October 18, 2009

India's Integrated Missile Development Program

Indian missile technology has reached to the apex of success and a state of maturity allowing the country to field systems covering the entire spectrum of land, air and sea-based platforms. It took the masters a period of decades to develop this technological revolution and to bring it the present state of maturity on the basis of active technology denial regimes imposed on India by several countries across the globe. 

Aim and Objectives

It is acknowledged by the countries all across the globe, that India has the most sophisticated and state of the art ballistic and cruise missile programme apart from the internationally recognized status conferred by the Non-Proliferation Treaty (NPT) upon USA, Russia, UK, France and China. The irony is that a country like India which is a peace lover, embark a programme so markedly militaristic in nature.

The sudden short war with China in the year 1962 as well as the never-stopping military encounters with Pakistan's terrorism planning left India without any options but to evolve their own unique nuclear weapons programme. On a second thought, this nuclearization of India's weapon programme was very much required as we could never forget the timidity that resulted from the nuclearisation of China's weapon programme at the time of Indo-China war. Additionally, the geographical position of India led to the four-fifths of the area of land and sea borders easily accessible to all nuclear-weapon armed powers.

India's full-fledged missile development programme was brought in existence in the year 1958 which endeavored to develop technologically advanced or reverse-engineer missile technology for India. The projects were headed by Defense Research and Development Organization (DRDO) that aspired to develop in-depth expertise in the allied arena and develop state-of-the-art technological infrastructure in the country.

Some of the best engineers, scientists, technicians as well as masterminds came together to develop indigenously designed missiles that were modern and met all the requirements at the time of war. They planned to produce a series of missile systems and ascertained that these were indigenous as well as high-tech.

Integrated Guided Missile Development Programme (IGMDP)

The year 1983 brought a crucial turn in the realm of missile development programme of India, as India launched the Integrated Guided Missile Development Programme (IGMDP). The plan included development of a series of strategic and deliberate guided missiles. In accordance with these programme two ballistic missile systems namely Prithvi and Agni were developed. Prithvi is a short-range ballistic missile and Agni is a medium range technology demonstrator (TD).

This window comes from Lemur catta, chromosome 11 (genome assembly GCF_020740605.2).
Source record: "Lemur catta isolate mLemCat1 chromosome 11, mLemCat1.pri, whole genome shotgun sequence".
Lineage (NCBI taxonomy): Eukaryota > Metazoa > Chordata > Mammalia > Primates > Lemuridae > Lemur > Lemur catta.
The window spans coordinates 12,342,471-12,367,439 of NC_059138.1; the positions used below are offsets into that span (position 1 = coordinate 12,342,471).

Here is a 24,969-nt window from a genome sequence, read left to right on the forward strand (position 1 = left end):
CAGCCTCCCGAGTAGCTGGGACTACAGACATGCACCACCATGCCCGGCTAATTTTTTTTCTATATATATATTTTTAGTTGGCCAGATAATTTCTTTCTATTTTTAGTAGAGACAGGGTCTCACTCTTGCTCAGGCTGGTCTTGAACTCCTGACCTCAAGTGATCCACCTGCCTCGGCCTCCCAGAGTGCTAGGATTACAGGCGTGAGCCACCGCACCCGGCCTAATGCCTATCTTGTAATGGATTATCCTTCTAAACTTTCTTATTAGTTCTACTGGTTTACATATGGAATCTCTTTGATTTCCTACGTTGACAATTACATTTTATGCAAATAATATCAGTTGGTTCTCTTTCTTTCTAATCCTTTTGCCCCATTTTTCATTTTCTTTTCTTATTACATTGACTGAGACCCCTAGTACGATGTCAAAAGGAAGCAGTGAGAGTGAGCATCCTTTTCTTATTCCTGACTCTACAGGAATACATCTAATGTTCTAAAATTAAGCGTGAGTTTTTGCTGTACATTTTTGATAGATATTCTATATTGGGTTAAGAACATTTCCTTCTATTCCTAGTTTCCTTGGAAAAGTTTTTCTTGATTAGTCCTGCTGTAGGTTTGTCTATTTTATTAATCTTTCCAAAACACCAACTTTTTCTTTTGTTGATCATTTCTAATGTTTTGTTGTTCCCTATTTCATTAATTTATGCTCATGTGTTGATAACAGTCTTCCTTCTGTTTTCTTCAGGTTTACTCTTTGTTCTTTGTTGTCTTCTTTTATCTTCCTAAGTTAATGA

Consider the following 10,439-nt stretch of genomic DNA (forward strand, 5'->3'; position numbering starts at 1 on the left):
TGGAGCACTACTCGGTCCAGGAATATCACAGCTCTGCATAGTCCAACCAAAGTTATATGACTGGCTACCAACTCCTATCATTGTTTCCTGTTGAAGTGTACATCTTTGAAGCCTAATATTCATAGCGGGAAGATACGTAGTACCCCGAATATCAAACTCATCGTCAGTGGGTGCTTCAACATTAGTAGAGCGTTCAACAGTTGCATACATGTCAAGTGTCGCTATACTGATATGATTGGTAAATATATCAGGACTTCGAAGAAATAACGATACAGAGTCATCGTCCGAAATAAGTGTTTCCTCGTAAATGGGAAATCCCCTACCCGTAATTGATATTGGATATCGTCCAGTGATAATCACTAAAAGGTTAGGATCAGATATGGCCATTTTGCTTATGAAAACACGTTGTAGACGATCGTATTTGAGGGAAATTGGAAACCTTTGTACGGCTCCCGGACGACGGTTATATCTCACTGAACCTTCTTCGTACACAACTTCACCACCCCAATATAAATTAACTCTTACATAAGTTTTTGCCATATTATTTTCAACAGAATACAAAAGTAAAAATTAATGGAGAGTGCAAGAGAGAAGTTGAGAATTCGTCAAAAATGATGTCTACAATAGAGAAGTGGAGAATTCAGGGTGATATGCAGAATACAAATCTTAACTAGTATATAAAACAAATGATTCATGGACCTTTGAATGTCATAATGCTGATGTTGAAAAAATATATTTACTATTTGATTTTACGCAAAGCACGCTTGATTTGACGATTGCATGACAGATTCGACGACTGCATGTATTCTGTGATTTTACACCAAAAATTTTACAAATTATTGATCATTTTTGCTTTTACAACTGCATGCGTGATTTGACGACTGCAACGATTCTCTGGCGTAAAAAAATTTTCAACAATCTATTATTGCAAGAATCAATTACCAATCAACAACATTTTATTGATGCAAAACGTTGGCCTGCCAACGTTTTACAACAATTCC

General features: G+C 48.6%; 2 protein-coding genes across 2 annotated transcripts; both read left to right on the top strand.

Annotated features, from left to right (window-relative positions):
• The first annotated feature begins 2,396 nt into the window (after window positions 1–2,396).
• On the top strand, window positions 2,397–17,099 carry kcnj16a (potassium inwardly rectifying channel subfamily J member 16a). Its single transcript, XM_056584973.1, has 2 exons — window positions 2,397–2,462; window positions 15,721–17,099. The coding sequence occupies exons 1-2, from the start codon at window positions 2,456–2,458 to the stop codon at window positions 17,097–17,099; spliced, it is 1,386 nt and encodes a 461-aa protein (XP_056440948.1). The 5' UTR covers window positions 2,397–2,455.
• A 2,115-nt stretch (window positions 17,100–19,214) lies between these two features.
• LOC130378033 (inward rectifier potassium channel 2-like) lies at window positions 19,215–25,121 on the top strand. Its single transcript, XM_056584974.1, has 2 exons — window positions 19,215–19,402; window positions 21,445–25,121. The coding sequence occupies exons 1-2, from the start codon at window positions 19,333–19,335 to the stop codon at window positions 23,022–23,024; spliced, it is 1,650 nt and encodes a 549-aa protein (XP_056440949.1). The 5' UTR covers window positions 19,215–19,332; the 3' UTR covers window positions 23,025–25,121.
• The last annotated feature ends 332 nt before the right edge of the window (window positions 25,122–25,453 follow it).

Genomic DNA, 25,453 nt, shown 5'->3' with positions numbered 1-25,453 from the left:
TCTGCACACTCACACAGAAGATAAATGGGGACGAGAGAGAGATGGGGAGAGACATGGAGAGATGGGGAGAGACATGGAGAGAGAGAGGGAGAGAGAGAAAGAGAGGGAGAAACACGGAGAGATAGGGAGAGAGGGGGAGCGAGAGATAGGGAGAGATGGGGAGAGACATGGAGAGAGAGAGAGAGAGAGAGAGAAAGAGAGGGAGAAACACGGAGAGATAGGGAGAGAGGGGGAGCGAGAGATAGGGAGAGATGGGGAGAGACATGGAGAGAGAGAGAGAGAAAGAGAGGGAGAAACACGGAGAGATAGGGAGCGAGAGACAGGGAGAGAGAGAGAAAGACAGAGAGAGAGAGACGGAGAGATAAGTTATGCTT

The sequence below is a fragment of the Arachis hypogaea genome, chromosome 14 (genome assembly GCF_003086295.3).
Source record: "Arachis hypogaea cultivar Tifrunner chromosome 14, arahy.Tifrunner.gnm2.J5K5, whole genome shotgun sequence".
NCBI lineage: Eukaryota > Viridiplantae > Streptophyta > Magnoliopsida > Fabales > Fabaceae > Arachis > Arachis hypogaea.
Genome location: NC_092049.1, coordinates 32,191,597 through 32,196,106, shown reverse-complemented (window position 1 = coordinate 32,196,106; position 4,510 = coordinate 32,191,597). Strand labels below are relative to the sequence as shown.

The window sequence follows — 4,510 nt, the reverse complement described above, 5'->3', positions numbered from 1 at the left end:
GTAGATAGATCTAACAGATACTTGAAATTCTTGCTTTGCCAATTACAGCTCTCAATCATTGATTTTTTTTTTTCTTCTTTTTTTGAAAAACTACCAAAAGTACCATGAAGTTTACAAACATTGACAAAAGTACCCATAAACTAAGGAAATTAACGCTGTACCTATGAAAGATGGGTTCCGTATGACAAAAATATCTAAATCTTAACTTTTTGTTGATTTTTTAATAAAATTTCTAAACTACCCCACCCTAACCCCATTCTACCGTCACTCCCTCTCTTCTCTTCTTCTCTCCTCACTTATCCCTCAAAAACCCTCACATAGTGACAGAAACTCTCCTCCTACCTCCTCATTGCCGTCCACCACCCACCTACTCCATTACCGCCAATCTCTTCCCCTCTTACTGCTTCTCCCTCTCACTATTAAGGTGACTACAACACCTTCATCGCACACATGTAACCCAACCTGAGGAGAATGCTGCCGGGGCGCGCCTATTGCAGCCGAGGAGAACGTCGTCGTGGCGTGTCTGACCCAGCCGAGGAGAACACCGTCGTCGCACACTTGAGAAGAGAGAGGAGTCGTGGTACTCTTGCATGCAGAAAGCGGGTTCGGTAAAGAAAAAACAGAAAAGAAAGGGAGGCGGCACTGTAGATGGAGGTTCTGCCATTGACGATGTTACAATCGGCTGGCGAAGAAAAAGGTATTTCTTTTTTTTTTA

There are plans to develop medium and short-range surface to air-missiles (SAMs) namely Akash and Trishul. Additionally, plans are to produce the third-generation anti-tank guided missile (ATGM), the Nag.

Strategic missiles

Prithvi Series

Prithvi-I/SS-150 (Earth) - single-stage, 150 km-range/1,000kg-payload, army-version

Prithvi-II/SS-250- (IAF)-version, 250km-range, payload of 500kg

Prithvi-III/SS-350– Dhanush (Bow)

K-15/Sagarika (Oceanic)- sub-surface version of the Prithvi III, the K-15 or Sagarika

Advanced Air Defence (AAD)- An anti-ballistic missile and its modified stage used in an "interceptor" mode to demolish enemy missile.

Agni (Fire) Series- designed and developed for deliverance of nuclear munitions.

Agni-I- 700-800km-Agni IIrange/1,000kg-payload with an intermediate range

Agni-II- two-stage, 2,000-2,500km-range/1,000kg-payload missile

Both these versions are availed to the Indian Army and have developed two new missile groups.

Agni-III- 3,000-4,000 km-range

About to develop another variant with an extended range of missile to be 5,000 km

Tactical missiles

BrahMos (Brahmaputra-Moskva)

This is an India Russia joint venture that displays India's missile-building technological abilities. This is a multi-platform, 280-300km-range/200-300kg-payload, 2.8 mach supersonic cruise missile.

Nirbhay (Fearless)

This is an indigenously designed innovative cruise missile system which is developed to be a 1,000 kg/1,000 km-medium range, high sub-sonic (0.7 mach) and multi-platform missile launched from land, sea and air. It is 6 meter high with a diameter of 520 mm.

Nag (King Cobra)

This is an all-weather, third generation guided anti-tank missile, fire and forget top attack with 4-7 km range.

Astra BVRAAM (Weapon)

This is an active, radar-homing Beyond Visual Range Air to Air Missile (BVRAAM) with 90-120 km range and 150 kg weight.

Akash (Sky)

This is a surface-to-air missile with an intercept range of 30 km, launch weight 720 kg, diameter of 35 cm and length of 5.78 meters.


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